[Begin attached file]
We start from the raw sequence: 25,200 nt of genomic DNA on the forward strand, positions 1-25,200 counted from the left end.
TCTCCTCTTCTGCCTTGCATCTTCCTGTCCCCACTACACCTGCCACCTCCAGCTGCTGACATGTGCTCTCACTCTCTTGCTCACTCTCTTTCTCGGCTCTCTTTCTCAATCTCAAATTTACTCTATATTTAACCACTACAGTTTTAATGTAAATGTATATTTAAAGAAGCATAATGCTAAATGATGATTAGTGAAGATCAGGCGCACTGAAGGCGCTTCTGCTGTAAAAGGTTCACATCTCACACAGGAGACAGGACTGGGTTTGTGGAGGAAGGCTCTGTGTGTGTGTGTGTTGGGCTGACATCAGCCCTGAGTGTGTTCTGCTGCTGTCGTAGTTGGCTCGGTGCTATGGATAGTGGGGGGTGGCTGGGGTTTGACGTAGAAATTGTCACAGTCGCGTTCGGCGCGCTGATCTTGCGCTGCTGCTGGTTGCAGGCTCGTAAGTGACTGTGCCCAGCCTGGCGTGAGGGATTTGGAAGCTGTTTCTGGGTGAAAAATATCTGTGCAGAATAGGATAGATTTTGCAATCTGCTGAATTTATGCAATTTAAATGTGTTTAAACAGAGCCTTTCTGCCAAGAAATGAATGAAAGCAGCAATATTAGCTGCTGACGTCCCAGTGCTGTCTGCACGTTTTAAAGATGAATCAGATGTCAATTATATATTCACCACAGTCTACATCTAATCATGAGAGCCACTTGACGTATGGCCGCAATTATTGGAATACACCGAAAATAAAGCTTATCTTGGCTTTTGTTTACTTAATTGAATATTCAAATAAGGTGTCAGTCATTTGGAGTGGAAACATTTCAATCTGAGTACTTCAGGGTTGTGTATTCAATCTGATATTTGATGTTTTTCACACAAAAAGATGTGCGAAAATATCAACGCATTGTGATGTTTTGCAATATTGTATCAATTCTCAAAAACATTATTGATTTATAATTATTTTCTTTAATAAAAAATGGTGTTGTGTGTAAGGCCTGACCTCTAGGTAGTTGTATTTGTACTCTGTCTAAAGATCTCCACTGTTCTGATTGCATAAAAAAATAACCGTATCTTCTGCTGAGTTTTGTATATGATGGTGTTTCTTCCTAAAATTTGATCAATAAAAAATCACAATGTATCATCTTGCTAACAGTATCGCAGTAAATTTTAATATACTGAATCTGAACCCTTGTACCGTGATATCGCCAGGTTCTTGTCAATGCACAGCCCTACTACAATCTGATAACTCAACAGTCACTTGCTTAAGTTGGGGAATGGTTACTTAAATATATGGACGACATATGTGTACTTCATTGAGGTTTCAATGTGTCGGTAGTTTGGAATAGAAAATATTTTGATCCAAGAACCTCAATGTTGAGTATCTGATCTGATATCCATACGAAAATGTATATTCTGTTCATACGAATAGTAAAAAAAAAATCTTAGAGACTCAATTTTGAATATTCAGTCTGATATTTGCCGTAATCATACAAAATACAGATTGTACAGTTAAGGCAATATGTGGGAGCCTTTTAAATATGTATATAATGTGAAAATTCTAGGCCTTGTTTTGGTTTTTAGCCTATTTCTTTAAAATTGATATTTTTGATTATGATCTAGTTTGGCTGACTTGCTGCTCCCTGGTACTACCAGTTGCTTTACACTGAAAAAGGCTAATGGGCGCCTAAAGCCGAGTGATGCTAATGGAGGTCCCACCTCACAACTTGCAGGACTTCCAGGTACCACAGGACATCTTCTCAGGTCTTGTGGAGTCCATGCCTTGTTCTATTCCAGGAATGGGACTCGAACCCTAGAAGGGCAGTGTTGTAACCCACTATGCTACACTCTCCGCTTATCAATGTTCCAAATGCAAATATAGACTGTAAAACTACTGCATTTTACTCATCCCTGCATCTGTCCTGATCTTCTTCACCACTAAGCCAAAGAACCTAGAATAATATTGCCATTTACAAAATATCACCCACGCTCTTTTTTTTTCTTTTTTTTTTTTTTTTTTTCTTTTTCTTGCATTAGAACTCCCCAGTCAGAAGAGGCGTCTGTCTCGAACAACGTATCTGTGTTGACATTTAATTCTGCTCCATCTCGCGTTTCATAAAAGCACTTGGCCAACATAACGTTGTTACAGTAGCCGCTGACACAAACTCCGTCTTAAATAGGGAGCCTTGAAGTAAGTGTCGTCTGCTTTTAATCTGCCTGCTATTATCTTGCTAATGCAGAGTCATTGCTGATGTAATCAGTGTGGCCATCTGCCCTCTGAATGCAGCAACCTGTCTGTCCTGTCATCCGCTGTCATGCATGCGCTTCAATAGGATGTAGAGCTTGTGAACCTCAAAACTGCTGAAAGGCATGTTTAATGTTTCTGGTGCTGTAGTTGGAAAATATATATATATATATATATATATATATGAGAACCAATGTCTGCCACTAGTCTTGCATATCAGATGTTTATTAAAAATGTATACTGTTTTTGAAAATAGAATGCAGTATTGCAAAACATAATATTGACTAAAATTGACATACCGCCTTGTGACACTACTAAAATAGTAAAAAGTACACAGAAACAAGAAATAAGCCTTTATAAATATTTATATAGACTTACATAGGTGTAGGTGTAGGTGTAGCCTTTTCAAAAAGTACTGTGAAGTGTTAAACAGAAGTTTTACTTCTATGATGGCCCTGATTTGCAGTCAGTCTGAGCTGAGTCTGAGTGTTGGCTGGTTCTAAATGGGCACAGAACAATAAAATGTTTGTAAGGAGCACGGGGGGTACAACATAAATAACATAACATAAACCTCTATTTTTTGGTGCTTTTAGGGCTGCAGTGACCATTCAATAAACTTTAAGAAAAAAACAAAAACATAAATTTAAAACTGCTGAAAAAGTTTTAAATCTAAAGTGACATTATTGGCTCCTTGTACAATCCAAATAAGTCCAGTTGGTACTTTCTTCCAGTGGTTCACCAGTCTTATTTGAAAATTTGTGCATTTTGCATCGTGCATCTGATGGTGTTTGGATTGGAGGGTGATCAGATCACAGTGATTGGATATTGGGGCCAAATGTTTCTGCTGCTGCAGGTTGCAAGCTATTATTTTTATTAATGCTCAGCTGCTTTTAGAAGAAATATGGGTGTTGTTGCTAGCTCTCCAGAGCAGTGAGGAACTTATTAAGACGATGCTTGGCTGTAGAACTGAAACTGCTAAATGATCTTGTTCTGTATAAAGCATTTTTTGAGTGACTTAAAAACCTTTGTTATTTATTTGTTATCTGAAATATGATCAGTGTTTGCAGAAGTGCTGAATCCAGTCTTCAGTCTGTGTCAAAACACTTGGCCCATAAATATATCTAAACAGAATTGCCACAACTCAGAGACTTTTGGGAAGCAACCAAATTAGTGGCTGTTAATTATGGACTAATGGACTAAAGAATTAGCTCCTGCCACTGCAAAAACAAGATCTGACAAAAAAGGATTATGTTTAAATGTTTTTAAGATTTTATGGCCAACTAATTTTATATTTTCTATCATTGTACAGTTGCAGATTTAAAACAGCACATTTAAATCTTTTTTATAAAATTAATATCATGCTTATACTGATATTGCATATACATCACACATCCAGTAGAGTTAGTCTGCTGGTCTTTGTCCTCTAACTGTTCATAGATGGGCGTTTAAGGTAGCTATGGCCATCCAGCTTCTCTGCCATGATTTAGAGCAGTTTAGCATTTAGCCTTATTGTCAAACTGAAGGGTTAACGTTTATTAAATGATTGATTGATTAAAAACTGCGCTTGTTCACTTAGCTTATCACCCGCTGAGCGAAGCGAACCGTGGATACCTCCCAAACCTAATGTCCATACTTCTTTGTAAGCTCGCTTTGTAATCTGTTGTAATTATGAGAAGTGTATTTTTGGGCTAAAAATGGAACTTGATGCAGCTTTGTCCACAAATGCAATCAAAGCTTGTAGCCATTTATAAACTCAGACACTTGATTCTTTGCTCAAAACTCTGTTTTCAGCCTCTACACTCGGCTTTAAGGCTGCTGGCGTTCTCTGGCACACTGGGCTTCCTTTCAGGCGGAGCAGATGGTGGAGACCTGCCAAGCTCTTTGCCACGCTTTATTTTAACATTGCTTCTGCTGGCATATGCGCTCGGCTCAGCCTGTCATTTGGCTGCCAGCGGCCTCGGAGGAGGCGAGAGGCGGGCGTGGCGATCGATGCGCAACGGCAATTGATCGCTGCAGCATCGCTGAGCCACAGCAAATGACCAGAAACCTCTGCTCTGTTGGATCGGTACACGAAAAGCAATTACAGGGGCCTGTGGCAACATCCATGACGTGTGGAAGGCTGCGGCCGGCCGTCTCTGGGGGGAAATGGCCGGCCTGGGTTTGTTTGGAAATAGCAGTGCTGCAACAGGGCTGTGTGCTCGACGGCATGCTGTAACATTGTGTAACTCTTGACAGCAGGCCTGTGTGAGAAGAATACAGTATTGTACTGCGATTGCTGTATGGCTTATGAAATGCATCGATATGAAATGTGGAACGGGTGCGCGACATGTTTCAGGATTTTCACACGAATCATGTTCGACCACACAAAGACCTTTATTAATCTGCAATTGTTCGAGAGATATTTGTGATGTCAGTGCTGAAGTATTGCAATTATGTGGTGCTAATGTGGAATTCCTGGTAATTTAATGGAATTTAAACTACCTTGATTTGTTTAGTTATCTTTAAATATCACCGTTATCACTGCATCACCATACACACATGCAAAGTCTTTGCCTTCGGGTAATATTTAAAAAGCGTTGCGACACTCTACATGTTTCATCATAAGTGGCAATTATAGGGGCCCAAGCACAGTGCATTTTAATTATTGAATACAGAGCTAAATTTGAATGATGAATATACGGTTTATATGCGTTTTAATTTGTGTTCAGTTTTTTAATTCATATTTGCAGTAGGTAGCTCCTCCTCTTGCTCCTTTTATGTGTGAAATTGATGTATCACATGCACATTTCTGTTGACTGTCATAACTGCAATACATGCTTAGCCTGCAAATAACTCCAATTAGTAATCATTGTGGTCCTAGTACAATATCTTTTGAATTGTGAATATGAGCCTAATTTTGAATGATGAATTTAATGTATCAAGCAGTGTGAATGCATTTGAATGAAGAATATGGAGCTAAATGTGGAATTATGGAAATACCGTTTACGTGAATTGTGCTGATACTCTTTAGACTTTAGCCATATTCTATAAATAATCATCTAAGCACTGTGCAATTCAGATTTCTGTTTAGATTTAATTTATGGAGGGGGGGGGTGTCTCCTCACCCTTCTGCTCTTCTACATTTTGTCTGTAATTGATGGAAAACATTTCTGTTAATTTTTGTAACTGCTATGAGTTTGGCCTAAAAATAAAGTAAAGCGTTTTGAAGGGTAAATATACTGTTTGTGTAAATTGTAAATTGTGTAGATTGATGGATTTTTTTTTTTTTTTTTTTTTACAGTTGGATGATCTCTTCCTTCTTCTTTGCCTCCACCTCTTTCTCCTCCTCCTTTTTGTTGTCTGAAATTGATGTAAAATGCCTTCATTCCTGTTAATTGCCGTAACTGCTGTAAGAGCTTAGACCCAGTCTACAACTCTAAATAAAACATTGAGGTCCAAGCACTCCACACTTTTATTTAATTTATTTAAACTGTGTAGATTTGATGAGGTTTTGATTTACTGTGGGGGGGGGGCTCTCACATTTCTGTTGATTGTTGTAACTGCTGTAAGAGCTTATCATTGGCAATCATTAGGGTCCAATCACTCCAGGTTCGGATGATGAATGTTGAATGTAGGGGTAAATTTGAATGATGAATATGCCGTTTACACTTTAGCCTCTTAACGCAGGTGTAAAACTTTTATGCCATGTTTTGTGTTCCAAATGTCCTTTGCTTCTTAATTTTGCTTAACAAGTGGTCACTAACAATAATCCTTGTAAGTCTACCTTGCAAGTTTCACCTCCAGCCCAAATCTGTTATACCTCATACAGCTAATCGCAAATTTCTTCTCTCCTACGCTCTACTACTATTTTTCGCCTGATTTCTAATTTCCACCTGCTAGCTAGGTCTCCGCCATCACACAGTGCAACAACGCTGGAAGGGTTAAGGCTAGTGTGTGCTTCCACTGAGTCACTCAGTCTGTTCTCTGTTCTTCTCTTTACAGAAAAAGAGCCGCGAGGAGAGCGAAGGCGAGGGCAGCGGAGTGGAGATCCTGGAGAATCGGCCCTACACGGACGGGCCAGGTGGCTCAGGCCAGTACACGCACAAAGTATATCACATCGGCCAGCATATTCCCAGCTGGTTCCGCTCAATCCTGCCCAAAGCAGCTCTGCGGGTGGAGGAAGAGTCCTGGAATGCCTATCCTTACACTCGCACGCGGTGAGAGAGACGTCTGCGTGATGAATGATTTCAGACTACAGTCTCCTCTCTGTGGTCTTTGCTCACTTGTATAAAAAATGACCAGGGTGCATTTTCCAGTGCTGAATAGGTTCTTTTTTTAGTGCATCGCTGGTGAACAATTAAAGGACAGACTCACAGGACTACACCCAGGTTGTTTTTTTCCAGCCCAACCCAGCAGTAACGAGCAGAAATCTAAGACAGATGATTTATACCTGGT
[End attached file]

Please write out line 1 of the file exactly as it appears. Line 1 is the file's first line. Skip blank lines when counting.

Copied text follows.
We start from the raw sequence: 25,200 nt of genomic DNA on the forward strand, positions 1-25,200 counted from the left end.